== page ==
How does a Mormon fit in on the "big party" beach volleyball circuit?
Quite well — at least for LDS rising star Casey Patterson, who says that promoters, advertisers and maybe some fans like to sell that party image, but in reality, it's not that way.
"About 40 percent of the players have young babies," says Patterson, "and we get together and talk about our families." He says in actuality the AVP Tour (Association of Volleyball Professionals) is overall "a health-conscious environment." Smoking and drinking are really minimal from what he has observed. "There is a handful, " he said about those who party, but "they are those who really don't care (about the sport)."
And, consequently, those are not the ones who excel.
Patterson began playing on the AVP Tour in 2007 and was ranked 83rd. In his first full year, 2008, he ended up 40th in the rankings. By the end of 2009, he had climbed to 15th.
This year Patterson and his partner, Kevin Wong, took third place at Huntington Beach and fifth place at Virginia Beach. He has moved into the top 10, now ranked 10th. As a team, he and Wong are currently rank sixth. (The AVP only plays team competition, but a points ranking system calculates individual rankings as well as team ranking.)
Of course, the sport of volleyball is not as lucrative as many other sports, and in order to make a living at it one needs to play near the top 10 level. And that is exactly what Patterson plans to do.
As a relative newcomer to the sport, Patterson just turned 30. "Your prime starts between 30-35," he said.
He explained that playing in sand does not take a toll on your body as much as other hard-surface sports. He said Karch Kiraly, the most widely known and best player, played until he was 48.
Patterson said opportunities abound to talk about the church.
He once had a partner who said to him: "I don't drink because of sports. How come you don't drink?"
Responding to these kinds of questions is how he works in discussions about the church.
When playing on the road, Patterson said rooming with his various partners reminds him of missionary companionships. He served a mission to Little Rock, Ark.
"You really get to know each other," said Patterson about his partners. "Every partner that I have played with has ended up talking to me about the church and wanted to know more about it. So I would always do my little missionary discussions and tell them all about the church and how it works. All of them have been really open to what I have to say. And a lot of them believe many of the things the church teaches. It has been a real positive experience."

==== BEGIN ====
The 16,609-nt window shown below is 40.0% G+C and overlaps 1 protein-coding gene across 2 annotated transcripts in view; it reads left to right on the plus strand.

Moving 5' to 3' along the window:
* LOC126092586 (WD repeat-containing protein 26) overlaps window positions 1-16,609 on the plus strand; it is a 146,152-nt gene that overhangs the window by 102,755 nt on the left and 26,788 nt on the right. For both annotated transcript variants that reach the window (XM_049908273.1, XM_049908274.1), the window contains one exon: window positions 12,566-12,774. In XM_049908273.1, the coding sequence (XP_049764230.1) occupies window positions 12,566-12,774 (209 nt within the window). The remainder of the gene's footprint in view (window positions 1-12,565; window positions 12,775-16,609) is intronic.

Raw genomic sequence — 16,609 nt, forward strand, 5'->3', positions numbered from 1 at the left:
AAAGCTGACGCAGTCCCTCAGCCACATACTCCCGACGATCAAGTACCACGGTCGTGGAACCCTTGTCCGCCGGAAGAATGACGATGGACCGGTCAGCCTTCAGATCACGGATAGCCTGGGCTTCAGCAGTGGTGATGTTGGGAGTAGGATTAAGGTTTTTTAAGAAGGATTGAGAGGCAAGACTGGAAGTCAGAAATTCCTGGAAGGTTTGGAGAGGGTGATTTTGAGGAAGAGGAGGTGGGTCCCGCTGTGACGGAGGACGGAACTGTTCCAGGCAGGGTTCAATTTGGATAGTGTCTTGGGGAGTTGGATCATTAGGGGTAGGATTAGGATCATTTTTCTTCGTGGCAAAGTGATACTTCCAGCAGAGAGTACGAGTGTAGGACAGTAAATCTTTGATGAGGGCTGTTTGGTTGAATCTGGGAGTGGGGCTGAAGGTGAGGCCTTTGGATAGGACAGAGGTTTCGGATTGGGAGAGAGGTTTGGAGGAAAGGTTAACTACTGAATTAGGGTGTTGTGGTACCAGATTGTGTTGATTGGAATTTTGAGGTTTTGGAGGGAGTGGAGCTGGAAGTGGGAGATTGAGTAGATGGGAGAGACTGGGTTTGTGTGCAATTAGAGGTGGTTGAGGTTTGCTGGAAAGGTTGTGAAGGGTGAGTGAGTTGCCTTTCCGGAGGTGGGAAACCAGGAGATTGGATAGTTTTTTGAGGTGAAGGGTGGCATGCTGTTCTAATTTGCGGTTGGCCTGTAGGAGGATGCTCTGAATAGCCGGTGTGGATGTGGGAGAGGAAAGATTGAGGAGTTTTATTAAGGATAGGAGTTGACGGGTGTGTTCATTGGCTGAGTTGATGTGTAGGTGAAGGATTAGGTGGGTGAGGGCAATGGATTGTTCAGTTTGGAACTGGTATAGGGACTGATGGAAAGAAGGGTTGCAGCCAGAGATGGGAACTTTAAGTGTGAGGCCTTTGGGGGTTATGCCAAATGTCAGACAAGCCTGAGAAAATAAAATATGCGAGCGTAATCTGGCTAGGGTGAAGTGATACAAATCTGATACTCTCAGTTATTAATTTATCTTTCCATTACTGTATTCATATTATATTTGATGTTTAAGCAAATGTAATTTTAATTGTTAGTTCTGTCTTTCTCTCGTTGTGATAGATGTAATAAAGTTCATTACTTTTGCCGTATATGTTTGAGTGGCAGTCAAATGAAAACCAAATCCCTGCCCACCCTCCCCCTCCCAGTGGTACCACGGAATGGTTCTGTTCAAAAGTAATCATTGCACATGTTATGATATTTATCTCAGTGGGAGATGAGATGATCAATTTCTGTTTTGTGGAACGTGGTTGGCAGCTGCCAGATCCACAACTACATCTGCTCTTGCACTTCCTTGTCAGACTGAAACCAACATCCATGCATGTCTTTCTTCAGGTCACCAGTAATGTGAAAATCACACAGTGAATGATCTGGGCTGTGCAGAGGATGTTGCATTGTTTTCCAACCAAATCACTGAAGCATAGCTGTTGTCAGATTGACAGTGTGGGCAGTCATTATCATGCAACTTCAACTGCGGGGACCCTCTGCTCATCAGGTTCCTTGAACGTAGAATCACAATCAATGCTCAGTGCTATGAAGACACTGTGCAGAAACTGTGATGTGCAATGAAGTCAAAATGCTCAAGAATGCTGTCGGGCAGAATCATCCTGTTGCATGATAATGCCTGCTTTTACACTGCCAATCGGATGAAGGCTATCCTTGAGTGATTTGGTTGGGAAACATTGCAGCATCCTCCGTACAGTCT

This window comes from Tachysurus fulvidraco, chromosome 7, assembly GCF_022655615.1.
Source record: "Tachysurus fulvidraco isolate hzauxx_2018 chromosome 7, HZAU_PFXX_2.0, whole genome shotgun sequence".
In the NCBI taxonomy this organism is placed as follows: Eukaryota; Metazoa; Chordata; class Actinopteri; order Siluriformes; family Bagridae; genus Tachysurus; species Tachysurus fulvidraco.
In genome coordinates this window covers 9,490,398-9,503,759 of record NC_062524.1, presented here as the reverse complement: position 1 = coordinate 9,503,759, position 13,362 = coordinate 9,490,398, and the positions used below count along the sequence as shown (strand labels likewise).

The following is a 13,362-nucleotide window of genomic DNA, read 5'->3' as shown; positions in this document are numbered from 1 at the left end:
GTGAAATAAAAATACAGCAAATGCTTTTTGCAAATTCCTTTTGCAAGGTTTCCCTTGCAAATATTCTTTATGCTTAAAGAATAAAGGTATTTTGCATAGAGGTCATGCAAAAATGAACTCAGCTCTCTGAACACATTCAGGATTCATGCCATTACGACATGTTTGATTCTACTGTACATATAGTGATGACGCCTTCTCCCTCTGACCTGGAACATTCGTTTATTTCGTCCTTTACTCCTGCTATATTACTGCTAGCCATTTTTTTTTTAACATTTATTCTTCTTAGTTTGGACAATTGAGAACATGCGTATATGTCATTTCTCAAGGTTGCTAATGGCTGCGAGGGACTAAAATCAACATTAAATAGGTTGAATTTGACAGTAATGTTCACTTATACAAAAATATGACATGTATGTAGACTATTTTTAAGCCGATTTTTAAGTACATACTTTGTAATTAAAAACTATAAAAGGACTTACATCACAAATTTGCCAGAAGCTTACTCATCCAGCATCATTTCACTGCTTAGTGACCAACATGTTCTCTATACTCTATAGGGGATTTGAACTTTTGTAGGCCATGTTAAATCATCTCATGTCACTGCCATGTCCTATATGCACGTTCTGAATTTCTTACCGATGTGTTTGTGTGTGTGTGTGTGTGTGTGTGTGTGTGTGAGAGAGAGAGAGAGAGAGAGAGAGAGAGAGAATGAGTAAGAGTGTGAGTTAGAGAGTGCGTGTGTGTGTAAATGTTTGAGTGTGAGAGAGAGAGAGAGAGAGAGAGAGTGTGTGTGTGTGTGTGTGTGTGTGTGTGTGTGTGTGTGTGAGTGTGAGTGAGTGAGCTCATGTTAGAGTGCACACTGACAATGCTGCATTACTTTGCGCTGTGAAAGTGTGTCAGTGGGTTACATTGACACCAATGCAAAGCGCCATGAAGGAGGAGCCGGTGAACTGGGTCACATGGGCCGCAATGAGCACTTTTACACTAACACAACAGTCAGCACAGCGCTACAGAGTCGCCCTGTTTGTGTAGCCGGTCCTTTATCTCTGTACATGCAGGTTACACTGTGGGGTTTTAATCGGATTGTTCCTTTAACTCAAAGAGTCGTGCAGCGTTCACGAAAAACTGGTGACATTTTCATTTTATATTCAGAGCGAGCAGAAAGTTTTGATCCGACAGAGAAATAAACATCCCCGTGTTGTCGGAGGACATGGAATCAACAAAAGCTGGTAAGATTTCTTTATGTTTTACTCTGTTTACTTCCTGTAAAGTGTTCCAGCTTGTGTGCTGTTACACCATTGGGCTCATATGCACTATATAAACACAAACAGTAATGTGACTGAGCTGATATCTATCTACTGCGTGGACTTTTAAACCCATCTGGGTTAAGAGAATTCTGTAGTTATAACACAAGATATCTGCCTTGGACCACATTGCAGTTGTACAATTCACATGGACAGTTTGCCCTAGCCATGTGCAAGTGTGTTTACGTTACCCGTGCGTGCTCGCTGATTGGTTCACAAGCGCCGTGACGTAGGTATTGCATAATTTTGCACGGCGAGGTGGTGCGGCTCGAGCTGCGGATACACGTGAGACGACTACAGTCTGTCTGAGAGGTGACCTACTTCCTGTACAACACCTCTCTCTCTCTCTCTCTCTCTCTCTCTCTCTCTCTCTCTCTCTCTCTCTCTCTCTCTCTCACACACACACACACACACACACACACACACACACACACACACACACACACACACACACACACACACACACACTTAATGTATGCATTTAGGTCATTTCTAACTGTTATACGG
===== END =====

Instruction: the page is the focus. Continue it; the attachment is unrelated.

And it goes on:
Fans will come up to Patterson and say, "I have a buddy who is a member of your church. He said to say hi." There are a couple of responses that work well in steering those conversations to talking about the church.
Growing up in Newbury Park, Calif., Patterson received several Division I scholarship offers but chose not to play at all and attended Ricks College before going on his mission.
He returned and played at Utah Valley University for one semester before BYU spotted his immense talent and offered him a scholarship to play there. At 6-foot-6 and with a measured reach of 8-11, he ranks just behind current No. 1 ranked AVP star Phil Dallhausser in the "wingspan" statistic.
In Provo, he met and married former Jordan High volleyball star Lexi Brown, who was also playing at BYU. After graduation, both accepted job offers to play in Sweden. After one year there, Patterson played for one year in Puerto Rico, where he was named MVP.
In Sweden, Patterson remembers going to church and the missionaries would sit by him and his wife. "They would translate the whole meeting," he said.
After Puerto Rico, he qualified for the AVP, and Lexi retired to have a child. They live in Huntington Beach, Calif., and are proud parents of a 16-month-old son whom they named Cash. DiG magazine hinted that their son's name was a lot like the green stuff, but Patterson says that's not the case.
"We liked Johnny Cash," Patterson said, "and it is a derivative of my first name."
He and Lexi were Primary workers in their ward. She is now in the Young Women, and he travels too much to hold down a regular position.
In his spare time, Patterson coaches club volleyball in a nearby place owned by fellow Mormon Adam Cutrell. Eventually, when he settles down, his goal is to coach at the Division I level. For now, Patterson will take this run as long as it lasts.
"It has been fun to be able to go to church wherever we go in the world," he said. "We have seen the church in (many) different languages."